Still another worthwhile excursion across the Pont de la Tournelle took us to the Left Bank, where we followed the animated Boulevard St. Germain, arriving at the beautifully lit St. Germain des Pres church, across from the two literary cafes, the Deux Magots and the Cafe de Flore. Enroute, we stopped at a wonderful , albeit plain, seafood restaurant, La Langouste, where for less than $10 we had a delicious half-lobster dinner. On paper table cloths, of course.

Although at the end of a week, we felt ourselves citoyensm of the ilem, it seemed to be time to go. The Seine had not yet overflowed, but the steady drizzle had kept the level up so high that muddy waters covered the little parks and benches down below.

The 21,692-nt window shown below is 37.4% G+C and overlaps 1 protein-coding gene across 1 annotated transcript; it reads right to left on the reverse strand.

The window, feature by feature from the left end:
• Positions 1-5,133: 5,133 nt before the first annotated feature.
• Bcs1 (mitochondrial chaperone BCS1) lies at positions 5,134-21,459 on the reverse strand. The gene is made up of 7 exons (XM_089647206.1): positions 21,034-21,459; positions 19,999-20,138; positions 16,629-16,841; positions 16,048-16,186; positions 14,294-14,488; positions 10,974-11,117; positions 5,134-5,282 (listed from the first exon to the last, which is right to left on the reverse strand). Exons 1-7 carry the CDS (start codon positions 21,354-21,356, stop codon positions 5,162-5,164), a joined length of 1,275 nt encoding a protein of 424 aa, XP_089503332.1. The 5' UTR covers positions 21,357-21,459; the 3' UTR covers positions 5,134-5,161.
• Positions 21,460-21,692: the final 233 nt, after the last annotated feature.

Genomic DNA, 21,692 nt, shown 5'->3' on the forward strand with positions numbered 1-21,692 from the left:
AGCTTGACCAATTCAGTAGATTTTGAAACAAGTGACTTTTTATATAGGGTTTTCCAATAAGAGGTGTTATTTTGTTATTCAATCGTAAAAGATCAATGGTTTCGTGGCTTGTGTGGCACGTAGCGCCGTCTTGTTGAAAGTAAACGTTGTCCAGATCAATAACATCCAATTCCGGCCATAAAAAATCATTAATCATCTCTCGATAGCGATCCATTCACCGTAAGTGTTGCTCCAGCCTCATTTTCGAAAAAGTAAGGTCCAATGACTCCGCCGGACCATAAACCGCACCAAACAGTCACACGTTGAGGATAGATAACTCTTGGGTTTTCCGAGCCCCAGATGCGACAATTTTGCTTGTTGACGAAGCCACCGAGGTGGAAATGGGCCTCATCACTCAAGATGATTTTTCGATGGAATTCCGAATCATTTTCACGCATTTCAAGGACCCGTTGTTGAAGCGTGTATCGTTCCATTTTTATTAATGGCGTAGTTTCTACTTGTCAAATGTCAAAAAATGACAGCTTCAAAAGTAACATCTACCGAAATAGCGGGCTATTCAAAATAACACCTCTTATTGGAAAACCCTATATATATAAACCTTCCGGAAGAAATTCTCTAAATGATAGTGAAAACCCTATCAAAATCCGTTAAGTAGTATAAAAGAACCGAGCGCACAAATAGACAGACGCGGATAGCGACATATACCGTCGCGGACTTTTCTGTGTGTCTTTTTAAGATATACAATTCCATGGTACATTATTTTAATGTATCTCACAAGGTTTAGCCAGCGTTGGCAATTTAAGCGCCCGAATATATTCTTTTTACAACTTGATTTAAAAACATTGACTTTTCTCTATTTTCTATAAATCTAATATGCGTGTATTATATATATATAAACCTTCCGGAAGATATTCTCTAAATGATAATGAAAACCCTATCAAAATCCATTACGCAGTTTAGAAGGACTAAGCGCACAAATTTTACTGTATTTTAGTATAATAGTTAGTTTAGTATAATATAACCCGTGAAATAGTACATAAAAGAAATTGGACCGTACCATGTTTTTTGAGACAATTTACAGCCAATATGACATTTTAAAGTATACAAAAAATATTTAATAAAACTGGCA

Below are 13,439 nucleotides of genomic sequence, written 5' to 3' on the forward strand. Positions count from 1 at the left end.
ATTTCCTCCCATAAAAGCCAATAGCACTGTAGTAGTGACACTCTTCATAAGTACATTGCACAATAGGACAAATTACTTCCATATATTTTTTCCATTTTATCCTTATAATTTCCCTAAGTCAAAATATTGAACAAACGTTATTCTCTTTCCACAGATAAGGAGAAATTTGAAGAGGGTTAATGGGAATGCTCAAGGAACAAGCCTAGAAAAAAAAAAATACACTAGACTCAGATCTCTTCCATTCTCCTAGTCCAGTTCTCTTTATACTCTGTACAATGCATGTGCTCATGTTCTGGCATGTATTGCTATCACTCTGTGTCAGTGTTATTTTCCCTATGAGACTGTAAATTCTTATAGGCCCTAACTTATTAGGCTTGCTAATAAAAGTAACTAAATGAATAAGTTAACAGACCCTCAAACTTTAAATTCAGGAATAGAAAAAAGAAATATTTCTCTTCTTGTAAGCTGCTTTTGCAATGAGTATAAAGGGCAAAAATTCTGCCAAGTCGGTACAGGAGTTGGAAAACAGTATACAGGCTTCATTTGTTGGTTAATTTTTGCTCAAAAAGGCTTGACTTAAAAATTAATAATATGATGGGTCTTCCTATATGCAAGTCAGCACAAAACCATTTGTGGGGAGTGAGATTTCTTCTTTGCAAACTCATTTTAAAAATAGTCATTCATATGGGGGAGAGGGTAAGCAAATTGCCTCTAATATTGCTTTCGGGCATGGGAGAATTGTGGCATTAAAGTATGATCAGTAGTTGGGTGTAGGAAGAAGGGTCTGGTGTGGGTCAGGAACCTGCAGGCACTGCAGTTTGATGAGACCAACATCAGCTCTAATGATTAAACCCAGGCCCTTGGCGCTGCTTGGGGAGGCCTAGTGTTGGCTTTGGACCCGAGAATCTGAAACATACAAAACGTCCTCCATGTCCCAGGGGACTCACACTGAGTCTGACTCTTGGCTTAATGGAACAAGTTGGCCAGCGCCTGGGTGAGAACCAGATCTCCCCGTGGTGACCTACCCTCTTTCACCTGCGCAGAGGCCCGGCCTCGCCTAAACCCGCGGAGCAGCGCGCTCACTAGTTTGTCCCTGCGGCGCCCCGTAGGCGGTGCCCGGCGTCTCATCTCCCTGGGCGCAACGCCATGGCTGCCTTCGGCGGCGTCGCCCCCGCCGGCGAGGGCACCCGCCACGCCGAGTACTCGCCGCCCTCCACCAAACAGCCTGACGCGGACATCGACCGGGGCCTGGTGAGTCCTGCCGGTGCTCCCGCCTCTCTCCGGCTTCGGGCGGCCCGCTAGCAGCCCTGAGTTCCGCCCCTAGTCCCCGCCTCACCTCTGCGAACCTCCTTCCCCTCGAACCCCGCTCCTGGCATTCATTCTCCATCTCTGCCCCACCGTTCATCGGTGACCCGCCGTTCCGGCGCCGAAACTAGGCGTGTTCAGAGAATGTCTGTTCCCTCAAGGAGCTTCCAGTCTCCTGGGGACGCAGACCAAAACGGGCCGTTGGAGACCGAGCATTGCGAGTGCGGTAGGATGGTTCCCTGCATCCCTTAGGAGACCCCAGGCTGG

So, we settled the bill with the helpful English-speaking concierge, asked her to call a taxi, then dashed across the street to indulge in one last ice cream cone before we departed. The taxi arrived as I still munched on my passion fruit-raspberry cornetm.

Au revoirm Berthillon! Au revoirm Ile St. Louis! Au revoir winter!

Practical information:There are only three hotels on the Ile St Louis, all within a few yards of each other, all on the Rue St.-Louis-en-Ile, all converted from 17th-century houses:

Hotel Lutece - double room with toilet and shower, around $48.

Hotel des Deux-Iles - double room with toilet and shower, around $45.

Hotel Saint-Louis - double room with toilet and shower, around $38.

All hotels have less expensive double rooms and a few single rooms; all include taxes and service; all charge around $3 for breakfast. Better ask for room facing the street, which is quite quiet, otherwise you may get a room overlooking an interior court.